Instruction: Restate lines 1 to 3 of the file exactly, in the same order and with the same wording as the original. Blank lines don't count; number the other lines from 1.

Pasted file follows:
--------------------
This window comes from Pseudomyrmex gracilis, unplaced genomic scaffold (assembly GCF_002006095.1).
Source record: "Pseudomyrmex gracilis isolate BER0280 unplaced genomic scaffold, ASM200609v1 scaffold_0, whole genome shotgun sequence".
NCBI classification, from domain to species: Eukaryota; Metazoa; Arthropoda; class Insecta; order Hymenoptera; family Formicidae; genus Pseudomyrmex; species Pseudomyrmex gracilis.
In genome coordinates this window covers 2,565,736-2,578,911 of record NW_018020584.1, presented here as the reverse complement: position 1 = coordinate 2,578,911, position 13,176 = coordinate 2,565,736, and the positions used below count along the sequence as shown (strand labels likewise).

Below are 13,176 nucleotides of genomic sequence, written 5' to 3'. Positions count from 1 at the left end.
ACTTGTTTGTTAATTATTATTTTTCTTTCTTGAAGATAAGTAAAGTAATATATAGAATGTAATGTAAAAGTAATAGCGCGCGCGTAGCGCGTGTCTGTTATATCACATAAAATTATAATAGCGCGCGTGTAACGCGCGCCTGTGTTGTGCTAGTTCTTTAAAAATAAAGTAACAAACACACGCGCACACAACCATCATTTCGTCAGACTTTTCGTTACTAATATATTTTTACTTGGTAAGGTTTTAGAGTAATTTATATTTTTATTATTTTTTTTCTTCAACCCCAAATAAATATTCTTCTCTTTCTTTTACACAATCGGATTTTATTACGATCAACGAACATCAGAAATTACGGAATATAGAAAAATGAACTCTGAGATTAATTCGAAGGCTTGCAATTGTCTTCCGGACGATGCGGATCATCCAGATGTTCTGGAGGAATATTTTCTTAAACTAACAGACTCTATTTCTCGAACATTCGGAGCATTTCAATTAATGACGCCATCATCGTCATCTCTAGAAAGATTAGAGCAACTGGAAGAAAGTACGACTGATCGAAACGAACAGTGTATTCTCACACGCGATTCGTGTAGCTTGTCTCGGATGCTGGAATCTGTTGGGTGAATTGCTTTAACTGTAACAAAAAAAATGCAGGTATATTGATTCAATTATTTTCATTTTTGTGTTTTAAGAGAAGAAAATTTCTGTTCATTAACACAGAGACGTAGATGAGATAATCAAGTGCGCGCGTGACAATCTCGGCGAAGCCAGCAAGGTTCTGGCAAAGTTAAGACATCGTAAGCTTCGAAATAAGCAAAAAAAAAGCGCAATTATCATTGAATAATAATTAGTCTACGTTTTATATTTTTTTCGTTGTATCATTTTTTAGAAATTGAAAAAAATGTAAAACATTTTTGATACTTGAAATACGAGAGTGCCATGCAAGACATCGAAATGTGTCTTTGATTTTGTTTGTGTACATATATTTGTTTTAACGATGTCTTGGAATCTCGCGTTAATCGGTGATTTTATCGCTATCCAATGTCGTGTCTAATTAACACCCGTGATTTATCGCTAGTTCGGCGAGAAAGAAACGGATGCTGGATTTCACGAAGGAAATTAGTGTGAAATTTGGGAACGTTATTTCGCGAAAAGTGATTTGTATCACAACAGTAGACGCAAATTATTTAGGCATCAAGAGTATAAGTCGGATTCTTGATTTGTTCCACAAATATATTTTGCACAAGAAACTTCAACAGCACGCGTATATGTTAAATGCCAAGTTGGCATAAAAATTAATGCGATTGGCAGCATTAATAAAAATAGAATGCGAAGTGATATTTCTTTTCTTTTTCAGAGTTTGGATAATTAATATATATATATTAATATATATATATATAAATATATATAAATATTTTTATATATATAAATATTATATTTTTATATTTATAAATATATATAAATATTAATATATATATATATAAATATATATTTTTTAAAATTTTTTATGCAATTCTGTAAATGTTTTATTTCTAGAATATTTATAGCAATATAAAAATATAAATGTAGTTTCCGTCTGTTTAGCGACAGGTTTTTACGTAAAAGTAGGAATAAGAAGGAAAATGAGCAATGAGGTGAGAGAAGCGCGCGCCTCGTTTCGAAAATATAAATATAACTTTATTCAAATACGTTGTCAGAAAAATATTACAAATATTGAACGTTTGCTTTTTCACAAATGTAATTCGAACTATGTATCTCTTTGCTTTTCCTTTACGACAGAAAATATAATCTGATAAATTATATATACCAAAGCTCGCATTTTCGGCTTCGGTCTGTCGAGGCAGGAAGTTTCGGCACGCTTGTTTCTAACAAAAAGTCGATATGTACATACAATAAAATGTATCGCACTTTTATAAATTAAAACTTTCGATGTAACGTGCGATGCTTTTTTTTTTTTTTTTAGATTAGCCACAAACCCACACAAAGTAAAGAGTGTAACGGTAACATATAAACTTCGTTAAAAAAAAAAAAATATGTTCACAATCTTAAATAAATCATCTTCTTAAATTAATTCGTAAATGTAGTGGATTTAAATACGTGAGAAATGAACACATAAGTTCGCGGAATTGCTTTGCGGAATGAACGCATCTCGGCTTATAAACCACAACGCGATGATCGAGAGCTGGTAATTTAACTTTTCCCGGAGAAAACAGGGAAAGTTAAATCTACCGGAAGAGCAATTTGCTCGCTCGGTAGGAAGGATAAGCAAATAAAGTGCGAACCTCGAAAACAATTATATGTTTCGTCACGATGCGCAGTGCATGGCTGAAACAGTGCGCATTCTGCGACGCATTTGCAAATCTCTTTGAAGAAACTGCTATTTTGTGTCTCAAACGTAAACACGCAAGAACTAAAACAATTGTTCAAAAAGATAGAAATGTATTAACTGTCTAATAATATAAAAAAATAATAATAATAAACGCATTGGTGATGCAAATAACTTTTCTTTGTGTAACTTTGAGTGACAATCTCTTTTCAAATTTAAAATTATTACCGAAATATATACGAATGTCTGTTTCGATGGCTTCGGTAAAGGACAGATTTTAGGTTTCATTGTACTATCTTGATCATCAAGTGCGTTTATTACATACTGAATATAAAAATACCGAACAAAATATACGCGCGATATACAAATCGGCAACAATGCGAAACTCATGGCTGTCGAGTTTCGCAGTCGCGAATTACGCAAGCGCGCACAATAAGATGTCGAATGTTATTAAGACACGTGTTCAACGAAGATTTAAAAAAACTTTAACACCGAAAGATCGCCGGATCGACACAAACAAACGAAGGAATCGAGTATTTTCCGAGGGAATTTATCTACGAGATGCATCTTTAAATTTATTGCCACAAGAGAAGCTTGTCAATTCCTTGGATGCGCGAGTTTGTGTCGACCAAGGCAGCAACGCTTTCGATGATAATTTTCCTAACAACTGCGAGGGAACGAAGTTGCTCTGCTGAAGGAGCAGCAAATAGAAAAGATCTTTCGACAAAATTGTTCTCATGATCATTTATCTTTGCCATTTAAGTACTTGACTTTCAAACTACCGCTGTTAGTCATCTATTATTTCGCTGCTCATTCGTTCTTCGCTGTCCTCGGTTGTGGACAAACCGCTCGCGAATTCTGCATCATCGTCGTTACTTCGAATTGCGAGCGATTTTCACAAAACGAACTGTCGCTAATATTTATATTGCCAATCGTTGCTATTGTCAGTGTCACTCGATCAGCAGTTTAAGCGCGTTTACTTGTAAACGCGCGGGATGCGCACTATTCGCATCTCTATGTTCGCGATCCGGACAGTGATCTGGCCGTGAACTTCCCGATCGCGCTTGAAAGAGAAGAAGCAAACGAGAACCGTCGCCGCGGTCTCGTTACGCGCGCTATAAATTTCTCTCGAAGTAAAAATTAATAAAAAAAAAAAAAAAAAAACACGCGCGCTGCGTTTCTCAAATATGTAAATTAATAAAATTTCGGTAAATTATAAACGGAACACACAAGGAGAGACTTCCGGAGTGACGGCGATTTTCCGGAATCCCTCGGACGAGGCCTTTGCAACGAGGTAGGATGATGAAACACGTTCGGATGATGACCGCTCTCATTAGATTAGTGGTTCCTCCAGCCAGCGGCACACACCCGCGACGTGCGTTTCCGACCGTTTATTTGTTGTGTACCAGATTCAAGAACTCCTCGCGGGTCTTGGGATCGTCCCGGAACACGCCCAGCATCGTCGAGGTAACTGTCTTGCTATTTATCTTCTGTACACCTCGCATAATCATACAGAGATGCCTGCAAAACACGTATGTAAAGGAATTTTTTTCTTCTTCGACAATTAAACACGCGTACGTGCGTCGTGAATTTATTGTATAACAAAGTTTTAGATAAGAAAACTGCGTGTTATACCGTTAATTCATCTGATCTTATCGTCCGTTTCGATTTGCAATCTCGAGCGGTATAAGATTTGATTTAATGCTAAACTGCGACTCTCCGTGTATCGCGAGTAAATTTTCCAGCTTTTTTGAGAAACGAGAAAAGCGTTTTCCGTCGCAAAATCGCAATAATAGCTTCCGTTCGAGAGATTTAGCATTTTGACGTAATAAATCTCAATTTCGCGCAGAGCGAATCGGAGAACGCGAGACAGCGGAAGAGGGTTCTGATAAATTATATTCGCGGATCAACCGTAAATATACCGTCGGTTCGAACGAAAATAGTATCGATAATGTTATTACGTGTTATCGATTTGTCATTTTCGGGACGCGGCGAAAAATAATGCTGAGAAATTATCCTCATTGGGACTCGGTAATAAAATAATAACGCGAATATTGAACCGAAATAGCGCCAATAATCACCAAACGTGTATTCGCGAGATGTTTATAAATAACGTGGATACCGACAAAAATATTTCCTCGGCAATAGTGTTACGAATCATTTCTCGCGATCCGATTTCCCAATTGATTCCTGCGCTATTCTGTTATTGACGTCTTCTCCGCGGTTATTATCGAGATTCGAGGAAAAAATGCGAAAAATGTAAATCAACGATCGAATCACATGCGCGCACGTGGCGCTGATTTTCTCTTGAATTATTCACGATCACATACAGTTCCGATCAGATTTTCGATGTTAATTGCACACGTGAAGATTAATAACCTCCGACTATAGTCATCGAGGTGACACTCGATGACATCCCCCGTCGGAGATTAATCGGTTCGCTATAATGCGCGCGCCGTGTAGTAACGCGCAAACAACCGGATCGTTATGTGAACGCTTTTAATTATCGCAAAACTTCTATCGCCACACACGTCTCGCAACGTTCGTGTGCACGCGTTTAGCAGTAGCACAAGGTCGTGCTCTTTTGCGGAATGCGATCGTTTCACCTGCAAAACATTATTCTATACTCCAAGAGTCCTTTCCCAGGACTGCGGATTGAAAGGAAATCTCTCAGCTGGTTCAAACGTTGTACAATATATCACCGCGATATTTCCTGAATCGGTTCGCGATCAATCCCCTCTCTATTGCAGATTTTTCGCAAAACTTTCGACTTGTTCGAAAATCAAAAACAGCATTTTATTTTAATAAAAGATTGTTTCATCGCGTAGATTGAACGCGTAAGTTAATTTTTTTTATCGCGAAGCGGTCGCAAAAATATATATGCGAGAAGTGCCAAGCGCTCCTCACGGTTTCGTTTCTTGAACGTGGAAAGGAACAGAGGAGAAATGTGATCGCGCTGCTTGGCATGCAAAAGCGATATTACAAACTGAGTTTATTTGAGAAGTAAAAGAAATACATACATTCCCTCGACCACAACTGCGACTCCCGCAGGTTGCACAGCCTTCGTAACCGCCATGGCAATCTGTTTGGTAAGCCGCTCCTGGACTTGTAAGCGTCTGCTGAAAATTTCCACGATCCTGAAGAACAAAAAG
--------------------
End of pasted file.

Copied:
This window comes from Pseudomyrmex gracilis, unplaced genomic scaffold (assembly GCF_002006095.1).
Source record: "Pseudomyrmex gracilis isolate BER0280 unplaced genomic scaffold, ASM200609v1 scaffold_0, whole genome shotgun sequence".
NCBI classification, from domain to species: Eukaryota; Metazoa; Arthropoda; class Insecta; order Hymenoptera; family Formicidae; genus Pseudomyrmex; species Pseudomyrmex gracilis.